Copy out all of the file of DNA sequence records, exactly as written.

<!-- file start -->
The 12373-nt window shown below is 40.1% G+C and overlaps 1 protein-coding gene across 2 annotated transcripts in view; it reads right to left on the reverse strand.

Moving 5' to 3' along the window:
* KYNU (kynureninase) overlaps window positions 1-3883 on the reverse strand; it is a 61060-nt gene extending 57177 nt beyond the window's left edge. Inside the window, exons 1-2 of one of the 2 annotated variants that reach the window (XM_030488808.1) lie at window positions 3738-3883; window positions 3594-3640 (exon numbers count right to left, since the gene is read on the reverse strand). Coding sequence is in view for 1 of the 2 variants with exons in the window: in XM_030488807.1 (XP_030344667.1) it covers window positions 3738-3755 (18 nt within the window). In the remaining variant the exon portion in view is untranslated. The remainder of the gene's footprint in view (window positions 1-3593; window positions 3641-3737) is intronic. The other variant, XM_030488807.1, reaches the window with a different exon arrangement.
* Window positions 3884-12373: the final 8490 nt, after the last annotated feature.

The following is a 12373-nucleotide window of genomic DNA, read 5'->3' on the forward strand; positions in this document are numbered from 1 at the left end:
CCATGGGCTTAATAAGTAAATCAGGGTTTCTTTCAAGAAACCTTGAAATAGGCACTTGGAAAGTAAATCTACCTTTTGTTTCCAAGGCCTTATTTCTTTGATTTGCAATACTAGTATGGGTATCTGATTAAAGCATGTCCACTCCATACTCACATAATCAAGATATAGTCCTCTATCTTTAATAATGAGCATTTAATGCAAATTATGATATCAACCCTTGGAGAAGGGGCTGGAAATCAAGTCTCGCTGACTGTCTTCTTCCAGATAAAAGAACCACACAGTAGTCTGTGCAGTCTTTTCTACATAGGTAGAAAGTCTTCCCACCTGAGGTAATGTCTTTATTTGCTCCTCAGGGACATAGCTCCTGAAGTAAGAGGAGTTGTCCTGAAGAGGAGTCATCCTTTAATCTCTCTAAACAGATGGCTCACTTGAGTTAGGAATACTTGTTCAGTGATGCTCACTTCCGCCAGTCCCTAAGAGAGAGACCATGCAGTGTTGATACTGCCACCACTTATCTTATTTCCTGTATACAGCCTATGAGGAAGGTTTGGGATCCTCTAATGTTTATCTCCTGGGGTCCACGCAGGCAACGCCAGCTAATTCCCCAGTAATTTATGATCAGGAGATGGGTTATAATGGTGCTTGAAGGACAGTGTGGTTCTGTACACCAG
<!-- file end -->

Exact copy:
The 12373-nt window shown below is 40.1% G+C and overlaps 1 protein-coding gene across 2 annotated transcripts in view; it reads right to left on the reverse strand.

Moving 5' to 3' along the window:
* KYNU (kynureninase) overlaps window positions 1-3883 on the reverse strand; it is a 61060-nt gene extending 57177 nt beyond the window's left edge. Inside the window, exons 1-2 of one of the 2 annotated variants that reach the window (XM_030488808.1) lie at window positions 3738-3883; window positions 3594-3640 (exon numbers count right to left, since the gene is read on the reverse strand). Coding sequence is in view for 1 of the 2 variants with exons in the window: in XM_030488807.1 (XP_030344667.1) it covers window positions 3738-3755 (18 nt within the window). In the remaining variant the exon portion in view is untranslated. The remainder of the gene's footprint in view (window positions 1-3593; window positions 3641-3737) is intronic. The other variant, XM_030488807.1, reaches the window with a different exon arrangement.
* Window positions 3884-12373: the final 8490 nt, after the last annotated feature.

The following is a 12373-nucleotide window of genomic DNA, read 5'->3' on the forward strand; positions in this document are numbered from 1 at the left end:
CCATGGGCTTAATAAGTAAATCAGGGTTTCTTTCAAGAAACCTTGAAATAGGCACTTGGAAAGTAAATCTACCTTTTGTTTCCAAGGCCTTATTTCTTTGATTTGCAATACTAGTATGGGTATCTGATTAAAGCATGTCCACTCCATACTCACATAATCAAGATATAGTCCTCTATCTTTAATAATGAGCATTTAATGCAAATTATGATATCAACCCTTGGAGAAGGGGCTGGAAATCAAGTCTCGCTGACTGTCTTCTTCCAGATAAAAGAACCACACAGTAGTCTGTGCAGTCTTTTCTACATAGGTAGAAAGTCTTCCCACCTGAGGTAATGTCTTTATTTGCTCCTCAGGGACATAGCTCCTGAAGTAAGAGGAGTTGTCCTGAAGAGGAGTCATCCTTTAATCTCTCTAAACAGATGGCTCACTTGAGTTAGGAATACTTGTTCAGTGATGCTCACTTCCGCCAGTCCCTAAGAGAGAGACCATGCAGTGTTGATACTGCCACCACTTATCTTATTTCCTGTATACAGCCTATGAGGAAGGTTTGGGATCCTCTAATGTTTATCTCCTGGGGTCCACGCAGGCAACGCCAGCTAATTCCCCAGTAATTTATGATCAGGAGATGGGTTATAATGGTGCTTGAAGGACAGTGTGGTTCTGTACACCAG